THUNDER BAY, ON The union representing 650 inside and outside workers in Thunder Bay is vowing to fight attempts by municipal council to contract out and privatize public service jobs.
Contracting out seems to fly in the face of Mayor Petersons New Foundations idea, says Lisa Anderson, president of Local 87 of the Canadian Union of Public Employees (CUPE). We know from past experience that contracting out does not save money and comes at the expense of quality services. It also comes at the expense of our youth, jobs and experience in our community.
City management yesterday handed out pink slips to Conservatory workers who tend to the 1967 Centennial project, an important beautification project and part of Thunder Bays heritage. The city plans to invite the private sector to supply flowers, prepare beds, plan and maintain 21 parks.
Council is making a decision that could end up costing more, without knowing the facts or getting written cost estimates from the private sector, said Anderson. We saw what happened when they contracted out sidewalk clearing and tree maintenance the work didnt get done properly, despite payments to a private company, and our members had to come in and fill the gaps. No wonder the city is facing financial problems.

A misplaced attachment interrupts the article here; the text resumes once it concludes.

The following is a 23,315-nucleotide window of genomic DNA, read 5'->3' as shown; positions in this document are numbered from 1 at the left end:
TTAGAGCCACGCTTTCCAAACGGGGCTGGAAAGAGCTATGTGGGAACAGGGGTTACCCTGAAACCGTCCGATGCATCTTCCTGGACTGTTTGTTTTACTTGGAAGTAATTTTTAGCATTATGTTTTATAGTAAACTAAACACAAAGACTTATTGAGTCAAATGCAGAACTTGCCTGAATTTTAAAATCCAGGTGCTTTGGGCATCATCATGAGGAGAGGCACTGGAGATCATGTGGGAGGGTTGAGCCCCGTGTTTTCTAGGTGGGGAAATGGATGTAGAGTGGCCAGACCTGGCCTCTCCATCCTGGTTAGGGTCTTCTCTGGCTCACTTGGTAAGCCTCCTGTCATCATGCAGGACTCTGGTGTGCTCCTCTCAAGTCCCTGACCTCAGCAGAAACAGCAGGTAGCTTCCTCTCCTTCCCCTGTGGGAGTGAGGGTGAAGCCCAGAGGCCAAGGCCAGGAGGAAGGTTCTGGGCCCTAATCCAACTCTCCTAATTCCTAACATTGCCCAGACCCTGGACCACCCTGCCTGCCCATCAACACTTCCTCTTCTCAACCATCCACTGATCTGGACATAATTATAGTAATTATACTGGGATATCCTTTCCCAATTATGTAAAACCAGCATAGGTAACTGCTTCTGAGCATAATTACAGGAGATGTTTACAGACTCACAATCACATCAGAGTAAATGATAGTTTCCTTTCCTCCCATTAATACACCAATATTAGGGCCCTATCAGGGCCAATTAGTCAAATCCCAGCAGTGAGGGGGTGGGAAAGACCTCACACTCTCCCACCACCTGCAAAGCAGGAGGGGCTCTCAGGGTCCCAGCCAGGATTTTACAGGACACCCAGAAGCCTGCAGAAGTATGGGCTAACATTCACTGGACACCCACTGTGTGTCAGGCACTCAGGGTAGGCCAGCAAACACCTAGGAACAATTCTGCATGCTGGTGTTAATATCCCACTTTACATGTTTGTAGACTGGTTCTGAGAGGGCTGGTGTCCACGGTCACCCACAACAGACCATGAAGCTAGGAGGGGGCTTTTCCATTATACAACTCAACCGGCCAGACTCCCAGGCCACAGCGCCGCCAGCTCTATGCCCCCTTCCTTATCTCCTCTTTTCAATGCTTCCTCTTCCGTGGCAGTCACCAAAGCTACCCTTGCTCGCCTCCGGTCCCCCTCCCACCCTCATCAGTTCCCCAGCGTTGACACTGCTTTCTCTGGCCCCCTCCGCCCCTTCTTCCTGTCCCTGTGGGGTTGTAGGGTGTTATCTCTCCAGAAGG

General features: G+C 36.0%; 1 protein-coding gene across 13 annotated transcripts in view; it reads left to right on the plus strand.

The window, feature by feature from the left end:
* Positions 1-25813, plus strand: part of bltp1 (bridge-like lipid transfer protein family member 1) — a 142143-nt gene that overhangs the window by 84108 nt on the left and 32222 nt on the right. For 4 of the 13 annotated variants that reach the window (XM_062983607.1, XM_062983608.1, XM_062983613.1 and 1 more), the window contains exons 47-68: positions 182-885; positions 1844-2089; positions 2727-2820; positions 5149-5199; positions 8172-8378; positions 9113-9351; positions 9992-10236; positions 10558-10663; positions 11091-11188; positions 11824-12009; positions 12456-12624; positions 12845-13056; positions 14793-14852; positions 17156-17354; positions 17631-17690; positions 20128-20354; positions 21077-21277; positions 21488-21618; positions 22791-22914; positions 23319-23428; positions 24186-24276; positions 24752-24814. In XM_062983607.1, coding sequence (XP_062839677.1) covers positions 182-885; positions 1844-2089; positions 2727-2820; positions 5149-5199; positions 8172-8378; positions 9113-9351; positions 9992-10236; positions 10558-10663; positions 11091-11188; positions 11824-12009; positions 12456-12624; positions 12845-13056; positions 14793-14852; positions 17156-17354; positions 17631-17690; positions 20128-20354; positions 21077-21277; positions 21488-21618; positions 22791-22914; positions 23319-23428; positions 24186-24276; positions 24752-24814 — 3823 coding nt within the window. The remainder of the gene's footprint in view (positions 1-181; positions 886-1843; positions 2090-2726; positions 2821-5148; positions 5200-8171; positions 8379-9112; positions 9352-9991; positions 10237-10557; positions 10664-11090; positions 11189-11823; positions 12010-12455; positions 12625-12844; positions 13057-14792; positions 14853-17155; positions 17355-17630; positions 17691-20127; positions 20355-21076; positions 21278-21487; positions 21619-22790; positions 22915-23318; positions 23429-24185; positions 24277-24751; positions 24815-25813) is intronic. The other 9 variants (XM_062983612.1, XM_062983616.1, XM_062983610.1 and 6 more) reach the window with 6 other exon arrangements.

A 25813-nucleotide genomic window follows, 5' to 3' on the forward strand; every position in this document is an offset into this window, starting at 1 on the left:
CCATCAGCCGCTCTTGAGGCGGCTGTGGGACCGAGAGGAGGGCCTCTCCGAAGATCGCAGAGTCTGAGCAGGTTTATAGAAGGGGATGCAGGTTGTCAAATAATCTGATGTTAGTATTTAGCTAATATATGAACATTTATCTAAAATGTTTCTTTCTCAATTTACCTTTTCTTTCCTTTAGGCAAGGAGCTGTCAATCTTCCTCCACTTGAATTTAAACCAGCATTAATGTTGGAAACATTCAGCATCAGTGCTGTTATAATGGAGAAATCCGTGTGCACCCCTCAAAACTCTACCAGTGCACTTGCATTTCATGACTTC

CUPE has learned the city wants to contract out additional services, with a loss of 16 full-time positions initially. CUPE members and president Anderson will make a presentation to Thunder Bay Council at their Monday night Council meeting (6:30 p.m. Council meeting on Monday, December 20th).
We will be coming to City Council on Monday evening to tell them why this is the wrong thing to do, says Anderson. And beyond that, we will be mounting an intense communication campaign to warn the public of the dangers of privatization: less accountability, less quality and more public dollars going to profits.
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